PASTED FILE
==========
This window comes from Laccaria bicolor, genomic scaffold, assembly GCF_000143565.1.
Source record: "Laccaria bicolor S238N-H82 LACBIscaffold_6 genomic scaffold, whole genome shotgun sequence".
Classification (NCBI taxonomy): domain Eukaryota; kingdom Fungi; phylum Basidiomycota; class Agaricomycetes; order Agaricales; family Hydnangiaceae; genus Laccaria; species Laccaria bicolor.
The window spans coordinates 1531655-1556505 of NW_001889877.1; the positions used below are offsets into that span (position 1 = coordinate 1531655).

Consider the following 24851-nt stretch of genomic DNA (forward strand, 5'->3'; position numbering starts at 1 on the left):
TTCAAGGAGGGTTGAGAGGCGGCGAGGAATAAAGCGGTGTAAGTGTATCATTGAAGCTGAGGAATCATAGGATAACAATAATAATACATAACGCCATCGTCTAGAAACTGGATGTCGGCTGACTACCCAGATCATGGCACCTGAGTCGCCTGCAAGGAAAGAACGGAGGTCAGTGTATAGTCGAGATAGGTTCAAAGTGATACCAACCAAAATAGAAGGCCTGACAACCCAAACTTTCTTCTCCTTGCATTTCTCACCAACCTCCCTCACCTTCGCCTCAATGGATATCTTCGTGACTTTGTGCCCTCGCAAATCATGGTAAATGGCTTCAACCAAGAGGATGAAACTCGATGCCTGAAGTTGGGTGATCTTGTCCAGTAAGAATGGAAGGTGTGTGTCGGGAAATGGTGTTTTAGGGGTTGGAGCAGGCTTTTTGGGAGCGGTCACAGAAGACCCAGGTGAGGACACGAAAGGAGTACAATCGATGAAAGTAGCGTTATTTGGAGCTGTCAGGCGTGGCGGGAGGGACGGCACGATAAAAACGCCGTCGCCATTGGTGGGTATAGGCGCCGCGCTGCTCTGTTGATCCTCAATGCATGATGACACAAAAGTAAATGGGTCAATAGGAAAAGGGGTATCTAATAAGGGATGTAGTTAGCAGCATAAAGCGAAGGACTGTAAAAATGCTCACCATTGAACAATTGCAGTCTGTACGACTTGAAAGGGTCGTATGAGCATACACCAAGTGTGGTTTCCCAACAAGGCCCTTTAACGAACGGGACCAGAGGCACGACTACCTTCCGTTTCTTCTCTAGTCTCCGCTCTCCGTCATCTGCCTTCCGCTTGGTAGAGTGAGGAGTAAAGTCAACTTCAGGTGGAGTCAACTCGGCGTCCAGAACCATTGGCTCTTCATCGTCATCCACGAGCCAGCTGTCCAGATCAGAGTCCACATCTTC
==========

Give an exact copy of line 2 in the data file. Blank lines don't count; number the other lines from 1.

Source record: "Laccaria bicolor S238N-H82 LACBIscaffold_6 genomic scaffold, whole genome shotgun sequence".